Project Title: Predatory Behavior of Great White Sharks

Overview

Sharks are apex predators throughout the ocean, yet relatively few studies have quantified or determined factors influencing their hunting behavior and predatory success rates. The waters off Southern Africa provide a unique opportunity to study predator-prey interactions involving Great White Sharks (hereafter white sharks). Since 1998, members of our team have been studying white sharks at Seal Island in False Bay. Our previous studies at this location have demonstrated that in the winter months, white sharks visit Seal Island to hunt Cape fur seals. About 48% of surface attacks on seals result in successful kills. Attack frequency is high, averaging 6.68 per day, with as many as 43 recorded in a single day. Sharks attack seals on the surface via a sudden vertical rush, which propels predator and prey out of the water in an awesome display of power and acrobatic prowess. While sightings of white sharks have declined in the recent years at Seal Island (see Hammerschlag et al. 2019), we have established a new research project at a new white shark hunting spot, located in the waters surrounding the Robberg Marine Protected Area (MPA) in Plettenberg Bay (Plett). Robberg MPA has become a new location for studying white shark and seal interactions. The cliffs of Robberg peninsula provides a unique vantage point for observing incredible shark hunting and seal counter attack behaviors. Our continued research at both Seal Island and Robberg in Plett Bay are two unparalleled opportunities to understanding the dynamcis between apex predators and they prey.

Some of the major questions we are currently investigating include:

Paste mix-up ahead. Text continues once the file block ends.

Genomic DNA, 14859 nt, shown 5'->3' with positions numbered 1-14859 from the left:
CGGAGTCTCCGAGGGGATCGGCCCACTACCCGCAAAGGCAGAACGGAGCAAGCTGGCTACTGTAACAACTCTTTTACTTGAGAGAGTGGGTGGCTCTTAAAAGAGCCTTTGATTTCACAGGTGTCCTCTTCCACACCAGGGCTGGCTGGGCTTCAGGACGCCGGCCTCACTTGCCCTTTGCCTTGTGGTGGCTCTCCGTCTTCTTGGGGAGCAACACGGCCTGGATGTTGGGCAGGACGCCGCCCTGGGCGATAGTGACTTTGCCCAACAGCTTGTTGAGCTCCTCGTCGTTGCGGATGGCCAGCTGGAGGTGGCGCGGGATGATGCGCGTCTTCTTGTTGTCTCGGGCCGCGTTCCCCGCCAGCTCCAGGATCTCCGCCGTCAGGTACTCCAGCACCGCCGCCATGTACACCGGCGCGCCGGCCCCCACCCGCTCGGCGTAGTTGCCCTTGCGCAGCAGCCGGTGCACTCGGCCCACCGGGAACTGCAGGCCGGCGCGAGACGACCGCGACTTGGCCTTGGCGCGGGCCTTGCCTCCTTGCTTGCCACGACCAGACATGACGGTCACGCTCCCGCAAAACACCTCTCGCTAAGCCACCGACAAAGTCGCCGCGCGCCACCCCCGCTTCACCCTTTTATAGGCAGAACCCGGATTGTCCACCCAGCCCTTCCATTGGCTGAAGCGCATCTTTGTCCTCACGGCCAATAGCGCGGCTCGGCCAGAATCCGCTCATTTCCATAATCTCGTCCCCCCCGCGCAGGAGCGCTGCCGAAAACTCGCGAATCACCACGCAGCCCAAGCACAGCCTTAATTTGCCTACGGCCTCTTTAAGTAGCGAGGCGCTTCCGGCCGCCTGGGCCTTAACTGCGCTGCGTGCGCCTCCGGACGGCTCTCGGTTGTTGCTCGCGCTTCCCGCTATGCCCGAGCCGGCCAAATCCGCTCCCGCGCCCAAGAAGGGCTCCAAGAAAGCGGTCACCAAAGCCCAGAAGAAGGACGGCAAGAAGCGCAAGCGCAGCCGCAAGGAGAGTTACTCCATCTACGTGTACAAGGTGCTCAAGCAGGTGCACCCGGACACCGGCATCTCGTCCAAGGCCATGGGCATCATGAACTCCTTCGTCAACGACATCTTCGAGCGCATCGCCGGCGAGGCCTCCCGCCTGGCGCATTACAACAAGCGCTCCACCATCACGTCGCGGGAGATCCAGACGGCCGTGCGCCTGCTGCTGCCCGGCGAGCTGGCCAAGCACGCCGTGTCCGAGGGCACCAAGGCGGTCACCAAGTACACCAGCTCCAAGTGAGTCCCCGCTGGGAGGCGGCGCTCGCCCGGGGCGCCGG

1. Do white sharks make hunting decisions that optimize probability for prey capture?

2. What behaviors do sharks employ when hunting and attacking seals?

3. Do sharks exhibit evidence of learning or social behavior? If so, can these factors affect shark attack success rates?

4. Do white shark teeth function as mechanosensory structures, fostering tactile investigation?

5. Are shark hunting patterns at Seal Island random, clustered or dispersed?

6. What behaviors do seals use to avoid being attacked?

7. Do environmental factors influence a white shark’s ability to successfully capture seals and/or the seals’ ability to avoid being attacked?

Have you seen a Great White at Robberg in Plett?  Support our shark research and conservation by reporting your shark sighting in the LiveSpotr App.

Download LiveSpotr (it’s free!) on your mobile device to report your sighting. https://www.livespotr.com/Shark 

Recent Study Highlights & Examples

White sharks appear to hunt solitary juvenile Cape fur seals near their primary entry and exit point early in the morning, when light levels are low. Stalking is conducted from near the bottom, from sufficient depth to remain undetected during approach, and the attack launched vertically. This strategy maximizes a shark’s chance of catching a seal unaware, resulting in a fatal or incapacitating initial strike. Stealth and ambush are key elements in the white shark’s predatory strategy. Further, recognizable individual white sharks display distinct predatory strategies and some enjoy a predatory success rate of roughly 80%. Moreover, spatial patterns of shark predation at Seal Island are nonrandom. Sharks station themselves at specific points which represent an optimal balance among prey detection, capture rates, and competition. Smaller sharks exhibit more dispersed prey search patterns and have lower predatory success rates than larger conspecifics, suggesting possible learning with experience.

FIGURE (right): (A) Peak 1% geoprofile of 340 white shark attacks on Cape fur seals at Seal Island, South Africa, over primary seal travel path from and returning to the island (a triangle originating at LP and widening to the south; see Figure 1B); the geoprofile shows a strong, well-defined anchor point. (The ranges for the z-score — the likelihood value of the anchor point for a given pixel in a geoprofile — are depicted with different colours, outlined in the legend). Peak 1% geoprofiles of white shark attacks at Seal Island by total length, showing increasing focus of anchor point with increasing size (i.e., experience): (B) small sharks (<3 m); (C) medium sharks (3-3.5 m); and (D) large sharks (>3.5 m).Figure from Martin et al. 2009. Journal of Zoology, 279: 111-118